Does BBC 6 Music reprieve mean curtains for radio boss Tim Davie?

There’s a bit of an insurrection going on at the moment at BBC 6 Music, the ‘specialist’ music station that BBC bosses, chiefly director-general Mark Thompson and head of music and audio Tim Davie wanted to can as part of its package of sacrificial offerings to the new cost-cutting UK coalition government.

The hitherto-unloved DJs are having a fine old time taking the piss out of the BBC management and anyone else they can think of.

Thompson and Davie, formerly the marketing supremo at Pepsico in the UK, decided to can 6 Music and the Asian Network. Various luminaries have emerged to protest the nixing of 6 Music, including David Bowie and current employee Jarvis Cocker, although the poor old Asian network has found it hard to get up a team.

So BBC Trust chairman Sir Michael Lyons, a former local government panjandrum, has loftily announced that the Beeb management might have got it wrong and pronounced a stay of execution on 6 Music.

Which leaves Thompson, who, I suspect, is only waiting for the Olympics to be out of the way before he heads to an Oxford college, and Davie looking remarkably stupid and powerless.

Davie, who earns £450,000 a year from the public purse, must have thought that he was next in line as D-G when Thompson stepped down. When he was hired about four years ago the BBC was basking in its ludicrous licence fee grant from the then Labour government which gave it £3bn plus to do with what it wished.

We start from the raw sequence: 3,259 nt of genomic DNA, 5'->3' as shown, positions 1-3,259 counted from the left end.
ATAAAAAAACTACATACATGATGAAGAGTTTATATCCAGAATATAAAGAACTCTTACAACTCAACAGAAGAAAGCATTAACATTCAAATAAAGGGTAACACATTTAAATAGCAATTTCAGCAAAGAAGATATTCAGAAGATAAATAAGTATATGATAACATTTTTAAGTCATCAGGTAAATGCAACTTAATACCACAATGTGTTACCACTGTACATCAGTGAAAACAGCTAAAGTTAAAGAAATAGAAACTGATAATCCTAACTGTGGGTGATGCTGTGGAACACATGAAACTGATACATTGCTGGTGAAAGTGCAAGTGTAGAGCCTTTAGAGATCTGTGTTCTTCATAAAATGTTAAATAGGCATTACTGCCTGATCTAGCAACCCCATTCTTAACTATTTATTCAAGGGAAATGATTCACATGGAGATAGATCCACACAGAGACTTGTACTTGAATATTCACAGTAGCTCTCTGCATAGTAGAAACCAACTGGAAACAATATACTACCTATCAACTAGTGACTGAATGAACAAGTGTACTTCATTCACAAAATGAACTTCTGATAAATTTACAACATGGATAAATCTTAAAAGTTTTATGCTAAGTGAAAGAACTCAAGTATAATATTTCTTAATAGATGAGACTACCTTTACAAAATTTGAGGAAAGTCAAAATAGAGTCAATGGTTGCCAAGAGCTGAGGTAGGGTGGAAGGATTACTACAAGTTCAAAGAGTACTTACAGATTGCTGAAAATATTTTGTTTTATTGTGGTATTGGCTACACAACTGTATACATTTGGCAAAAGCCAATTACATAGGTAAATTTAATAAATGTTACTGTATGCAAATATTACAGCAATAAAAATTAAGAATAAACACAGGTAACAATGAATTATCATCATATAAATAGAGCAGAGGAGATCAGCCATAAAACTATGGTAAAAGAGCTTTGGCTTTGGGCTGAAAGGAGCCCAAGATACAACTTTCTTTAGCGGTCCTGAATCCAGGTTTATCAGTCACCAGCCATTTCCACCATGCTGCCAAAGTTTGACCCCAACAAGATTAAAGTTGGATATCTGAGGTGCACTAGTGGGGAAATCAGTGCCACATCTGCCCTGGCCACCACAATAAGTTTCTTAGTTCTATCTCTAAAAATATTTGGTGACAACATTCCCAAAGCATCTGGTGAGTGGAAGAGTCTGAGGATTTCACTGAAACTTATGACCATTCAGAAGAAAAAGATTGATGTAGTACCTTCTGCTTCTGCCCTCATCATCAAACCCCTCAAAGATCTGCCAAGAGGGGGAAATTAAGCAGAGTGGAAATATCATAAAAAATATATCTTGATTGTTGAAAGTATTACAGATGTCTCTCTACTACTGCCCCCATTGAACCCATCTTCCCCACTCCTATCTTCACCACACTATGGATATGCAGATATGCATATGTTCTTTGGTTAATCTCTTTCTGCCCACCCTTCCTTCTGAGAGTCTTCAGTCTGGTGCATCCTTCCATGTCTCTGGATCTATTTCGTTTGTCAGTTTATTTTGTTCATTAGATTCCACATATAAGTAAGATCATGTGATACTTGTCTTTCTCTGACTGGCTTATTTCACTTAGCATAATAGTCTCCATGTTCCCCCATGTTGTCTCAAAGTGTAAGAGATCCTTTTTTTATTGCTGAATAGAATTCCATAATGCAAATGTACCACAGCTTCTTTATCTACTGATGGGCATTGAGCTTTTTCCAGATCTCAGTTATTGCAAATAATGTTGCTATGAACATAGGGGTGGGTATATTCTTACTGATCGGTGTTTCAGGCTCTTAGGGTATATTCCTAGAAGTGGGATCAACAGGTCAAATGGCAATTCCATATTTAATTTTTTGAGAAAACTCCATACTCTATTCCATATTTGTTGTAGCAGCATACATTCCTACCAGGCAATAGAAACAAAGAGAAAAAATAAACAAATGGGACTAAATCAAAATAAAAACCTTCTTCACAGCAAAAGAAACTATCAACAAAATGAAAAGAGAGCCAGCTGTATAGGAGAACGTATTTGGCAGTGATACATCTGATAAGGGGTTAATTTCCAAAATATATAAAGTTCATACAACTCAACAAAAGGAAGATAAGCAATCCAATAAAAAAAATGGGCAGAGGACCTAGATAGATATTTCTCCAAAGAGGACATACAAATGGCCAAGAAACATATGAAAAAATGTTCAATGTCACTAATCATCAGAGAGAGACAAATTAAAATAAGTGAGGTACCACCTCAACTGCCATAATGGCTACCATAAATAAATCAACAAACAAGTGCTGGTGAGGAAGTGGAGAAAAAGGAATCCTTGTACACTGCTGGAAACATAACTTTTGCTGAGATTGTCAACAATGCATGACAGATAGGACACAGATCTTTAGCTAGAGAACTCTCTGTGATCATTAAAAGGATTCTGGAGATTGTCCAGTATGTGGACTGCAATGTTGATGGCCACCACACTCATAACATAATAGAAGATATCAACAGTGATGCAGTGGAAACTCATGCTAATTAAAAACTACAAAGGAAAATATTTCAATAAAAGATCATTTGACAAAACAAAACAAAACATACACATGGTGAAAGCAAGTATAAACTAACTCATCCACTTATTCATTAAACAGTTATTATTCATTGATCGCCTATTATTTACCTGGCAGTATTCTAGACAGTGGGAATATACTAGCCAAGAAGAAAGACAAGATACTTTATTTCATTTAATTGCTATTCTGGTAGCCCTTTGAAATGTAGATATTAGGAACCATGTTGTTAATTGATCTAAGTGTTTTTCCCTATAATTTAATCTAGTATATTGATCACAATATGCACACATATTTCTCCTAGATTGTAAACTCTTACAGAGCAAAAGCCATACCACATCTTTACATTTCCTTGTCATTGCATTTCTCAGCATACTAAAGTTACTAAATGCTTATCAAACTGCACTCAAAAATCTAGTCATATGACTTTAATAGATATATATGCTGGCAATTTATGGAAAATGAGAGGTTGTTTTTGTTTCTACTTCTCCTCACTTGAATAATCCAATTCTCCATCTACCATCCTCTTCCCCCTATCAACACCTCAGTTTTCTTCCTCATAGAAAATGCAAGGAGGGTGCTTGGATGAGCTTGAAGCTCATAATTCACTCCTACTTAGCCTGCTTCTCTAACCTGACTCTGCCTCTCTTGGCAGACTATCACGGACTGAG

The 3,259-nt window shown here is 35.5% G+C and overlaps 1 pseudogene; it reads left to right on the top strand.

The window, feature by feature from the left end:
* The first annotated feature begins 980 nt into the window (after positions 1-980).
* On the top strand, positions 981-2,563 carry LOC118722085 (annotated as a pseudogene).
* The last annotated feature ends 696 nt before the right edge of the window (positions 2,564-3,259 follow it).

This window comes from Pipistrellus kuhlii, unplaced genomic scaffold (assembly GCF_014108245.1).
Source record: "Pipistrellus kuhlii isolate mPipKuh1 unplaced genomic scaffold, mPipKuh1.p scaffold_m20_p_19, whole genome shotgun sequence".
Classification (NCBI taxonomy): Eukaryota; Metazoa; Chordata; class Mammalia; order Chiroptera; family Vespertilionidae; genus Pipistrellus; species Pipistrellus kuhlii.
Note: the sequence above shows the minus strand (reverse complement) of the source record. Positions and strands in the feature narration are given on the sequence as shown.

Top marketing honcho Davie was clearly the man to win more audiences, armed, as he was, with a marketing budget to die for.

But the Beeb isn’t Pepsico. On his watch the bloated duo of Russell Brand and Jonathan Ross launched their answer-machine assault on national treasure Andrew Sachs (these things don’t happen at Pepsico or Unilever or Procter & Gamble) and then, rather more deliberately, the decision was made to axe a minority channel (600,000 expensive listeners) and roll it into Radio 2.

But the Beeb isn’t like that. Its minority audiences are the most voluble and they’re heard in Whitehall. The Beeb isn’t the subject of commercial logic, which is the only reason taxpayers stump up for it.

So Davie is faced with a conundrum, which is not of his making.

Pointing your money at the biggest market (and deserting those that don’t deliver) makes perfectly good private sector marketing sense.

At the good old BBC it’s the recipe for a short, and thwarted, career.

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About Stephen Foster

Stephen is a former editor of Marketing Week and London Evening Standard advertising columnist. He wrote City Republic for Brand Republic and is a partner in communications consultancy The Editorial Partnership.